Highlights saved before July 30, 2012 will not be displayed on their respective source pages.

You can easily re-create the highlights by opening the book page or article, selecting the text, and clicking “Highlight.”

Citations (0)
Some of your citations are legacy items.

Any citation created before July 30, 2012 will labeled as a “Cited page.” New citations will be saved as cited passages, pages or articles.

We also added the ability to view new citations from your projects or the book or article where you created them.

Notes (0)
Bookmarks (0)

You have no saved items from this book

Project items include:
  • Saved book/article
  • Highlights
  • Quotes/citations
  • Notes
  • Bookmarks
Notes
Cite this page

Cited page

Style
Citations are available only to our active members.
Sign up now to cite pages or passages in MLA, APA and Chicago citation styles.

(Einhorn, 1992, p. 25)

(Einhorn 25)

1

1. Lois J. Einhorn, Abraham Lincoln, the Orator: Penetrating the Lincoln Legend (Westport, CT: Greenwood Press, 1992), 25, http://www.questia.com/read/27419298.

Cited page

Bookmark this page
Introducing Social Semiotics
Table of contents

Table of contents

  • Title Page iii
  • Contents v
  • Illustrations vi
  • Acknowledgements viii
  • Preface xi
  • Part I - Semiotic Principles 1
  • 1 - Semiotic Resources 3
  • 2 - Semiotic Change 26
  • 3 - Semiotic Rules 47
  • 4 - Semiotic Functions 69
  • Part II - Dimensions of Semiotic Analysis 91
  • 5 - Discourse 93
  • 6 - Genre 117
  • 7 - Style 139
  • 8 - Modality 160
  • Part III - Multimodal Cohesion 179
  • 9 - Rhythm 181
  • 10 - Composition 198
  • 11 - Information Linking 219
  • 12 - Dialogue 248
  • Recommended Reading 269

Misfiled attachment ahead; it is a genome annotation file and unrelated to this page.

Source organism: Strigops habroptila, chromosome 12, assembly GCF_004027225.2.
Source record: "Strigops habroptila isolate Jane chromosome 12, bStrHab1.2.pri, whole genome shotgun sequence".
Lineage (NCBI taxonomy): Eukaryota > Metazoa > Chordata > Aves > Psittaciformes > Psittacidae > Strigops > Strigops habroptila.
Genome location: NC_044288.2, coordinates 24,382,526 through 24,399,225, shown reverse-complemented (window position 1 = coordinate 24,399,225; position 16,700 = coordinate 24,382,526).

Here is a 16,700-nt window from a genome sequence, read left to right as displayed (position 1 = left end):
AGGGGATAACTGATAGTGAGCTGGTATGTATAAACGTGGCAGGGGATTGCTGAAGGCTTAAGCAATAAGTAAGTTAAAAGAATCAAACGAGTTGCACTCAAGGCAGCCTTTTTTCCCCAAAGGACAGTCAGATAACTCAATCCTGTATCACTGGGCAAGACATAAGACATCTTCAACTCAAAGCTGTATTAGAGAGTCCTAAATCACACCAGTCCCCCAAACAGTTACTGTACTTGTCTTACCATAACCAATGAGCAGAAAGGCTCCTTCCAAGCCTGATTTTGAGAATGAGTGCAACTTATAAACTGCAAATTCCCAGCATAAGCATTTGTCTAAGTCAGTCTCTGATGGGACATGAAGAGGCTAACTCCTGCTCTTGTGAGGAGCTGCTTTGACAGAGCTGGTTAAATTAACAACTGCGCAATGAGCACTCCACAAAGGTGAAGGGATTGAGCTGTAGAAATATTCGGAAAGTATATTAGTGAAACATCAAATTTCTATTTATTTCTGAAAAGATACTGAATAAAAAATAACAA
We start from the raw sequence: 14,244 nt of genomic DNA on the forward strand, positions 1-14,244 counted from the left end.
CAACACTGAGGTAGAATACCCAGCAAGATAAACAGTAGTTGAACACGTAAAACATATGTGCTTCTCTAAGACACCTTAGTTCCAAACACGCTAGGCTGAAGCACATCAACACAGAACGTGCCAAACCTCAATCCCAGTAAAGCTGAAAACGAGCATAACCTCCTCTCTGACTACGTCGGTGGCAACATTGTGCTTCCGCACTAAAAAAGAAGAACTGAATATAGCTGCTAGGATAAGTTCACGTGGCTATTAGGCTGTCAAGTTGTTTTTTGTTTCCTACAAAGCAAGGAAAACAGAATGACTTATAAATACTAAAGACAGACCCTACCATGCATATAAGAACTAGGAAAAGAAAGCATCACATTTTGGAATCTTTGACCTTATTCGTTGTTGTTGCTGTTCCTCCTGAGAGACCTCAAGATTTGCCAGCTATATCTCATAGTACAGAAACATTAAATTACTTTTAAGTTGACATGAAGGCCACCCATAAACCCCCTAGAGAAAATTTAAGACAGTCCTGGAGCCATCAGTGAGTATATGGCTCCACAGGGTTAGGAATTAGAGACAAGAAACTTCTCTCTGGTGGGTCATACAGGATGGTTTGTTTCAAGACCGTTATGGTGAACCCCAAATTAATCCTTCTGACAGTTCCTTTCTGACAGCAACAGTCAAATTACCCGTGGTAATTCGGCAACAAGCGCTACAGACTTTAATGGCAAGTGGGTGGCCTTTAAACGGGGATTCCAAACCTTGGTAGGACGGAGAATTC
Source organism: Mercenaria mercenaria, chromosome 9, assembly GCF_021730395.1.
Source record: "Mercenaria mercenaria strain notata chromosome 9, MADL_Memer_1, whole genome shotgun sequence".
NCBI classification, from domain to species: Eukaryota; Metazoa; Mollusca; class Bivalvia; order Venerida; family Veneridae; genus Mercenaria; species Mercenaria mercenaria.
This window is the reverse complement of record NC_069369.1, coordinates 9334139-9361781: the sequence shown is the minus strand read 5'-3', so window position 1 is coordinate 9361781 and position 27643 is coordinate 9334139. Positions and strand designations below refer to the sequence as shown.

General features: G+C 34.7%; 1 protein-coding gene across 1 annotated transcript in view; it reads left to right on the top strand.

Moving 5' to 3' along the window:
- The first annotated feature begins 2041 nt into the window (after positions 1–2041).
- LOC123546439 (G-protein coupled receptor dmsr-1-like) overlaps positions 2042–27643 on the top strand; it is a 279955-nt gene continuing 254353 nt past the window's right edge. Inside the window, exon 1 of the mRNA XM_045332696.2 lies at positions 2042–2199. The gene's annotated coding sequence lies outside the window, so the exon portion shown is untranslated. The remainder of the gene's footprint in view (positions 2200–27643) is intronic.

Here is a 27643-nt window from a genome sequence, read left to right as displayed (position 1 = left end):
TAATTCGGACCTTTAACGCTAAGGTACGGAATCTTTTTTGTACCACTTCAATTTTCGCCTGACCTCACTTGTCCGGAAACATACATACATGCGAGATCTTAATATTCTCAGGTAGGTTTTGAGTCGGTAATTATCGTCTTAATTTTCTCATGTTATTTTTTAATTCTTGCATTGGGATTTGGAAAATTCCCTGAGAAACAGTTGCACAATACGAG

• Glossary of Key Terms 273
  • References 289
  • Index 297
Settings

Settings

Typeface
Text size Smaller Larger Reset View mode
Search within

Search within this book

Look up

Look up a word

  • Dictionary
  • Thesaurus
Please submit a word or phrase above.
Print this page

Print this page

Why can't I print more than one page at a time?

Full screen
/ 301

matching results for page

Cited passage

Style
Citations are available only to our active members.
Sign up now to cite pages or passages in MLA, APA and Chicago citation styles.

"Portraying himself as an honest, ordinary person helped Lincoln identify with his audiences." (Einhorn, 1992, p. 25).

"Portraying himself as an honest, ordinary person helped Lincoln identify with his audiences." (Einhorn 25)

"Portraying himself as an honest, ordinary person helped Lincoln identify with his audiences."1

1. Lois J. Einhorn, Abraham Lincoln, the Orator: Penetrating the Lincoln Legend (Westport, CT: Greenwood Press, 1992), 25, http://www.questia.com/read/27419298.

Cited passage

Welcome to the new Questia Reader

The Questia Reader has been updated to provide you with an even better online reading experience.  It is now 100% Responsive, which means you can read our books and articles on any sized device you wish.  All of your favorite tools like notes, highlights, and citations are still here, but the way you select text has been updated to be easier to use, especially on touchscreen devices.  Here's how:

1. Click or tap the first word you want to select.
2. Click or tap the last word you want to select.

OK, got it!

Thanks for trying Questia!

Please continue trying out our research tools, but please note, full functionality is available only to our active members.

Your work will be lost once you leave this Web page.

For full access in an ad-free environment, sign up now for a FREE, 1-day trial.

Already a member? Log in now.